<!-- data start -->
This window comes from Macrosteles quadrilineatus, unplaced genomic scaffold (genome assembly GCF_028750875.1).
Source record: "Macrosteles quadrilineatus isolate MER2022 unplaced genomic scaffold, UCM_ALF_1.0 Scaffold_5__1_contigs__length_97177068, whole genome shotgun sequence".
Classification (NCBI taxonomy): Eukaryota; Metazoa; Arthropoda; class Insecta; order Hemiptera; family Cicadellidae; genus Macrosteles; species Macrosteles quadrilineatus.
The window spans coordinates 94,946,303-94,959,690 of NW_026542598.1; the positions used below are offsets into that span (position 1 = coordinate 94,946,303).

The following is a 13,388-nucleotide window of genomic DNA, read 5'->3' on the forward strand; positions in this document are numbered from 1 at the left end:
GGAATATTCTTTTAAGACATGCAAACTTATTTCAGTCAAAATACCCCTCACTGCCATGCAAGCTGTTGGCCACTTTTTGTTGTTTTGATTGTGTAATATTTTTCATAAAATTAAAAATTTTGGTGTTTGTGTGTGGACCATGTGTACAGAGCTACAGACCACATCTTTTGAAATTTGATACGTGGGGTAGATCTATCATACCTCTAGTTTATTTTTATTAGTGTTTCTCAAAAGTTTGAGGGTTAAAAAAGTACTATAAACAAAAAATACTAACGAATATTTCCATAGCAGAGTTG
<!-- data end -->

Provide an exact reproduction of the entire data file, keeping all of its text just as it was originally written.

This window comes from Macrosteles quadrilineatus, unplaced genomic scaffold (genome assembly GCF_028750875.1).
Source record: "Macrosteles quadrilineatus isolate MER2022 unplaced genomic scaffold, UCM_ALF_1.0 Scaffold_5__1_contigs__length_97177068, whole genome shotgun sequence".
Classification (NCBI taxonomy): Eukaryota; Metazoa; Arthropoda; class Insecta; order Hemiptera; family Cicadellidae; genus Macrosteles; species Macrosteles quadrilineatus.
The window spans coordinates 94,946,303-94,959,690 of NW_026542598.1; the positions used below are offsets into that span (position 1 = coordinate 94,946,303).

The following is a 13,388-nucleotide window of genomic DNA, read 5'->3' on the forward strand; positions in this document are numbered from 1 at the left end:
GGAATATTCTTTTAAGACATGCAAACTTATTTCAGTCAAAATACCCCTCACTGCCATGCAAGCTGTTGGCCACTTTTTGTTGTTTTGATTGTGTAATATTTTTCATAAAATTAAAAATTTTGGTGTTTGTGTGTGGACCATGTGTACAGAGCTACAGACCACATCTTTTGAAATTTGATACGTGGGGTAGATCTATCATACCTCTAGTTTATTTTTATTAGTGTTTCTCAAAAGTTTGAGGGTTAAAAAAGTACTATAAACAAAAAATACTAACGAATATTTCCATAGCAGAGTTG